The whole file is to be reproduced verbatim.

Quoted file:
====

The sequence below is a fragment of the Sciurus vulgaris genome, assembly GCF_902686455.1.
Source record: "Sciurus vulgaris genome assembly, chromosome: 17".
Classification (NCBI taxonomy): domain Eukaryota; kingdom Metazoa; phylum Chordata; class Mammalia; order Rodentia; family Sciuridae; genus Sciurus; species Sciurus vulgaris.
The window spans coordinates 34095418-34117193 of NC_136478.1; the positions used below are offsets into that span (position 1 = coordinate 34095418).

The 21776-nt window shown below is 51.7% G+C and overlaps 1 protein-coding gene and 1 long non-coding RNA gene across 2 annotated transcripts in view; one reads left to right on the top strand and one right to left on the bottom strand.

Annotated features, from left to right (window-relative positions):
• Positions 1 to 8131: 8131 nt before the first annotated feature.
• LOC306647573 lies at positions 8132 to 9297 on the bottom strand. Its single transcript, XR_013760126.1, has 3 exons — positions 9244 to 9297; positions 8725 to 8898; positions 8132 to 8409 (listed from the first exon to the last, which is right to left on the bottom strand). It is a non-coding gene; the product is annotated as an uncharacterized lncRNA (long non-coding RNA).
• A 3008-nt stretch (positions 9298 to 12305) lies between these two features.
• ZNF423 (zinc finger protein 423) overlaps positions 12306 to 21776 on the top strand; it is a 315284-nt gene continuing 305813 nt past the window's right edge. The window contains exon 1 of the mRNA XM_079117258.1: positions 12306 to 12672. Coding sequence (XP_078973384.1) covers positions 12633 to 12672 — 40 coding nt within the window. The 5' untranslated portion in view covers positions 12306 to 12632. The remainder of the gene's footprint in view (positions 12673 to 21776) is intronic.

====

The sequence below is a fragment of the Sciurus vulgaris genome, assembly GCF_902686455.1.
Source record: "Sciurus vulgaris genome assembly, chromosome: 17".
Classification (NCBI taxonomy): domain Eukaryota; kingdom Metazoa; phylum Chordata; class Mammalia; order Rodentia; family Sciuridae; genus Sciurus; species Sciurus vulgaris.
The window spans coordinates 34095418-34117193 of NC_136478.1; the positions used below are offsets into that span (position 1 = coordinate 34095418).

The 21776-nt window shown below is 51.7% G+C and overlaps 1 protein-coding gene and 1 long non-coding RNA gene across 2 annotated transcripts in view; one reads left to right on the top strand and one right to left on the bottom strand.

Annotated features, from left to right (window-relative positions):
• Positions 1 to 8131: 8131 nt before the first annotated feature.
• LOC306647573 lies at positions 8132 to 9297 on the bottom strand. Its single transcript, XR_013760126.1, has 3 exons — positions 9244 to 9297; positions 8725 to 8898; positions 8132 to 8409 (listed from the first exon to the last, which is right to left on the bottom strand). It is a non-coding gene; the product is annotated as an uncharacterized lncRNA (long non-coding RNA).
• A 3008-nt stretch (positions 9298 to 12305) lies between these two features.
• ZNF423 (zinc finger protein 423) overlaps positions 12306 to 21776 on the top strand; it is a 315284-nt gene continuing 305813 nt past the window's right edge. The window contains exon 1 of the mRNA XM_079117258.1: positions 12306 to 12672. Coding sequence (XP_078973384.1) covers positions 12633 to 12672 — 40 coding nt within the window. The 5' untranslated portion in view covers positions 12306 to 12632. The remainder of the gene's footprint in view (positions 12673 to 21776) is intronic.